And at the time of writing, the Scottish Government has announced it is further empowering Scotland’s regions including how best to deliver on our ambition for metropolitan status. That Programme for Government pledge is a huge step forward for the west of the country. It recognises how important we are to all of Scotland but also, that with the right powers, we can make much better inroads into challenges around growth, productivity and making sure as many of our citizens as possible have access to well-paid and secure jobs.

These steps are a testament to the really strong partnerships already delivering for our regional economy. Glasgow, for example, ranked as the top UK city for small businesses last year, the 13th most sustainable city in the world and the second greenest UK city to invest in. A recent report has also found that we’re the fourth biggest place for Foreign Direct Investment in the UK, and the second-best city in the UK for innovation. Those are solid and very positive building blocks.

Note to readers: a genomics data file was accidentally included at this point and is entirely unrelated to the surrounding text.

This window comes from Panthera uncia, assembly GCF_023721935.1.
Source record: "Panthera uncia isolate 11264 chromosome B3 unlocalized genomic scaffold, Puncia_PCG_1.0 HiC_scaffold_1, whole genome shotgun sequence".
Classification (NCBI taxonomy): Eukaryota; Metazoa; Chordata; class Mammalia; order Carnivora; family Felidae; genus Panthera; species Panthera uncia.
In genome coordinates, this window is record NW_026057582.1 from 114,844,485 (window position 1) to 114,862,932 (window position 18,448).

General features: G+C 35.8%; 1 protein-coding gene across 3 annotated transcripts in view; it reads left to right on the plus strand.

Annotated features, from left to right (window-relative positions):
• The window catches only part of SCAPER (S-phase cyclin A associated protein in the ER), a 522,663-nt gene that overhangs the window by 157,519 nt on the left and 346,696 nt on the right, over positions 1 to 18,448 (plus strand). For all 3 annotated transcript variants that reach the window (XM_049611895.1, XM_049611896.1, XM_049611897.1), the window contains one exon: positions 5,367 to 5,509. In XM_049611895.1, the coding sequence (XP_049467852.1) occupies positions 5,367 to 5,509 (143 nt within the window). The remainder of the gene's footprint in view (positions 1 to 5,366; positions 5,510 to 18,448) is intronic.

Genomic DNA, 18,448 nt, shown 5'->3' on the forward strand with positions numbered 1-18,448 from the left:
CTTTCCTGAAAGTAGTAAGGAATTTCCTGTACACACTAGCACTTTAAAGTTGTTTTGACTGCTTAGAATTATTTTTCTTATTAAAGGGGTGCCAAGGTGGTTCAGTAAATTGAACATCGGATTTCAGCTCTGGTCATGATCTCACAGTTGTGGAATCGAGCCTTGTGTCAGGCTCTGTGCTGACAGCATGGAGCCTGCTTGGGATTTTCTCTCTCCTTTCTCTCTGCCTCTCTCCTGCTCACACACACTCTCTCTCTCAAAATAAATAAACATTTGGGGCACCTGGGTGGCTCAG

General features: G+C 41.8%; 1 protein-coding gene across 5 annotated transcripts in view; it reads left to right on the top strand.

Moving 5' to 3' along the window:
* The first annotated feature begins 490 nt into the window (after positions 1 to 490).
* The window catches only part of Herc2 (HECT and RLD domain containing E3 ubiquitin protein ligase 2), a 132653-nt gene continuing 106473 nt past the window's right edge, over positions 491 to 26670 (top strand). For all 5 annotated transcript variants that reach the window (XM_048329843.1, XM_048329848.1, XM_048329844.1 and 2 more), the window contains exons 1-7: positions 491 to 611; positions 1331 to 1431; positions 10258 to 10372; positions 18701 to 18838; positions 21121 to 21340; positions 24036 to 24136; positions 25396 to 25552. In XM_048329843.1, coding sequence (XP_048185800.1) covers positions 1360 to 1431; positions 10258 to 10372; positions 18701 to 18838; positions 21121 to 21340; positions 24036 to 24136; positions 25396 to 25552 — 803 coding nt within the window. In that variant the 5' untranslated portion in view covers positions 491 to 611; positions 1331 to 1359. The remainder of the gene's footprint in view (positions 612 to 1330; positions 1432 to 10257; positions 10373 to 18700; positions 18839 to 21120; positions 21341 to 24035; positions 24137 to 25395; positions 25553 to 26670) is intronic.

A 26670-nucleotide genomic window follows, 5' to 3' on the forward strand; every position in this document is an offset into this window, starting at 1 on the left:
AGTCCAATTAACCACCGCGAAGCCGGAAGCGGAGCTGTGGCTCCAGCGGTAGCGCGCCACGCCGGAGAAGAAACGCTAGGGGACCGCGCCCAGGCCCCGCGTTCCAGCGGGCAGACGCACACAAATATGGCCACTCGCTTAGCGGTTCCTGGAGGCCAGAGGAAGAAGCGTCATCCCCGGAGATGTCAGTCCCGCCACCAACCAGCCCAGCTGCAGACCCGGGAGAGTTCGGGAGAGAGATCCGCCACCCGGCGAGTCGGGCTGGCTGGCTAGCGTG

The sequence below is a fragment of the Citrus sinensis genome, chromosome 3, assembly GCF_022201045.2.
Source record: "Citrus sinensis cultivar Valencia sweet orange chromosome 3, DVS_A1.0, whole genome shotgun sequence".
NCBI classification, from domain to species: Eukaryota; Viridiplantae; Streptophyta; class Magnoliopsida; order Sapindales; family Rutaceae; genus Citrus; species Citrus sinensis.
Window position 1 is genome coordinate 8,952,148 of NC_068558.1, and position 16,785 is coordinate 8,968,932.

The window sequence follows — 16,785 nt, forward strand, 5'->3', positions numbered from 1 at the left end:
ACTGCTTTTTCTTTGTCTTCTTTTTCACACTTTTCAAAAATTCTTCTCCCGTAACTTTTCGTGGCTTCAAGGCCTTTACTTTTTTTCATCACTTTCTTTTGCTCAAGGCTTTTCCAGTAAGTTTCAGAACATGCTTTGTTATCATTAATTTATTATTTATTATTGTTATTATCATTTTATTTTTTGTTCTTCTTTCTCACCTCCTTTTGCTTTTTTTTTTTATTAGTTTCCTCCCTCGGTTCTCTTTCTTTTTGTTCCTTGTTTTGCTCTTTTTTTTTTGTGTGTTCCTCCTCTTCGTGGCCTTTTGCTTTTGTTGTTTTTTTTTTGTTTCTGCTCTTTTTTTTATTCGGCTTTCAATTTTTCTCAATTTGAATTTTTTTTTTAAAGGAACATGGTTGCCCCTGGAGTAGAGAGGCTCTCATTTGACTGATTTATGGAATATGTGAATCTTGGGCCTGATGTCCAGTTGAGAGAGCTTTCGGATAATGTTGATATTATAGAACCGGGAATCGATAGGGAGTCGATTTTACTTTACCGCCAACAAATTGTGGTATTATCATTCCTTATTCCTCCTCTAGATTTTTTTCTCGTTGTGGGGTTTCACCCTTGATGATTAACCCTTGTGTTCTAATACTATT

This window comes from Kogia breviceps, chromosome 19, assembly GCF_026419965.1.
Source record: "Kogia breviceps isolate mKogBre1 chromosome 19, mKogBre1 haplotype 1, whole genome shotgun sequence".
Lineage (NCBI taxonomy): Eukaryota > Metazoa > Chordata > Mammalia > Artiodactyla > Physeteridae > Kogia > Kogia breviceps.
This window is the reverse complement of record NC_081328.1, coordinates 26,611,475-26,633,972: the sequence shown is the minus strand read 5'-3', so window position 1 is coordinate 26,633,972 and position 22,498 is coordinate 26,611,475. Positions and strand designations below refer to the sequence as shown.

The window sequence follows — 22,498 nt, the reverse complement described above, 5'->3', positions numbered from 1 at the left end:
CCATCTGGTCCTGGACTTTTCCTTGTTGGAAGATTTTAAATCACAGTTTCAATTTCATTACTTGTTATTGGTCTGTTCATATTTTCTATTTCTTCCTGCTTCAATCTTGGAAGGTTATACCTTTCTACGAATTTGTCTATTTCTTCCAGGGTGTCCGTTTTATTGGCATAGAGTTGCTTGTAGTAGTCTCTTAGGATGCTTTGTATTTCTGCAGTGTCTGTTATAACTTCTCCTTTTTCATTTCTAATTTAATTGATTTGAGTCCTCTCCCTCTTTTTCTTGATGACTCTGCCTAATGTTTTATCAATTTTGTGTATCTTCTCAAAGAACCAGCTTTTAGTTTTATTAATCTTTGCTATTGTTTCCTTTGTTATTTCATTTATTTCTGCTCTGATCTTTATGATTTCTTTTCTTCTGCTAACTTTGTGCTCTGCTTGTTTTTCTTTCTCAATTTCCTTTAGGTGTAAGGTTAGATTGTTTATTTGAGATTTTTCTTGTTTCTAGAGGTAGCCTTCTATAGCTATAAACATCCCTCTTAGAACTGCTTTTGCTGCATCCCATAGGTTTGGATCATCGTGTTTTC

At the same time, having made sure the UK and Scottish governments heard us loud and clear, we’ve secured more than £110m in the past year to attract even further investment and to grow those new and cutting-edge industries which are becoming increasingly important to our economy and international reputation.

These are outcomes from the sheer graft and persistence of the council and its partners, work they do day and daily in the toughest economic environment experienced for generations. It’s in marked contrast to those senior members of previous city and UK administrations still catching up on what Glasgow’s economy actually does these days and what it needs to do to continue growing and delivering. It’s really not enough for them to do little more than peddle myths and false comparisons with other cities while throwing in a few buzzwords they’ve heard but don’t understand. They’re not doing the basic homework on what’s actually happening in your own backyard. While our opponents continue to obsess about personalities and positions, we’re getting on with attracting historic investment and putting in place the things which actually help deliver prosperity, growth and fairness.